Tennessee Gov. Philip Bredesen in an op-ed today explains:
Our federal deficit is already at unsustainable levels, and most Americans understand that we can ill afford another entitlement program that adds substantially to it. But our recent health reform has created a situation where there are strong economic incentives for employers to drop health coverage altogether. The consequence will be to drive many more people than projected—and with them, much greater cost—into the reform’s federally subsidized system. This will happen because the subsidies that become available to people purchasing insurance through exchanges are extraordinarily attractive. …
For a person starting a business in 2014, it will be logical and responsible simply to plan from the outset never to offer health benefits. Employees, thanks to the exchanges, can easily purchase excellent, fairly priced insurance, without pre-existing condition limitations, through the exchanges. As it grows, the business can avoid a great deal of cost because the federal government will now pay much of what the business would have incurred for its share of health insurance. The small business tax credits included in health reform are limited and short-term, and the eventual penalty for not providing coverage, of $2,000 per employee, is still far less than the cost of insurance it replaces.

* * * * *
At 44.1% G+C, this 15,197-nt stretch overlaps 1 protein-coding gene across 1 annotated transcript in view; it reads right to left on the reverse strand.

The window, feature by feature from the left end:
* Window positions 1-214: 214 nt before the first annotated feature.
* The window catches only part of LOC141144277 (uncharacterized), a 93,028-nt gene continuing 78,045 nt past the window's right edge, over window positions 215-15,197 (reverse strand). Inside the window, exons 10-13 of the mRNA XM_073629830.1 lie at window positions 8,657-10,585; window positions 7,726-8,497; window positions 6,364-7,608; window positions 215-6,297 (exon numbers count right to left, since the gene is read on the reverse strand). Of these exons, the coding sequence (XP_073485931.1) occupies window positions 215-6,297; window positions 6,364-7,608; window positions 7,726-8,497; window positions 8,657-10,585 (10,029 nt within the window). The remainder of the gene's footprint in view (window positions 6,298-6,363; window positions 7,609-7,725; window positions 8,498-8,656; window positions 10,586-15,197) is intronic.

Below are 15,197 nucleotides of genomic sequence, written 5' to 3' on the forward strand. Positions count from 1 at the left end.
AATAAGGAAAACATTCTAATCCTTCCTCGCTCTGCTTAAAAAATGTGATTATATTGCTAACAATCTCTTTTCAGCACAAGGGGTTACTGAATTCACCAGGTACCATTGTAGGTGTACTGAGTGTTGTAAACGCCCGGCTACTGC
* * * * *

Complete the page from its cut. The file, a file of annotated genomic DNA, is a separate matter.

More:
As more Americans flood into the public system, the cost of all those additional highly subsidized patients will skyrocket. The cost of the new entitlement will balloon, as will our deficit.
Now, this is smart analysis by a Democrat. Could not senators and congressmen have seen precisely this result? Of course they could have — conservative analysts predicted this precise phenomenon. But the rush was on to pass something — anything — and call it “historic.” The result is not only politically distasteful but fiscally untenable. The move to repeal ObamaCare will, I think, have many Democratic advocates as Bredesen’s take becomes the new conventional wisdom. Well, that and the 2010 election returns should do the trick.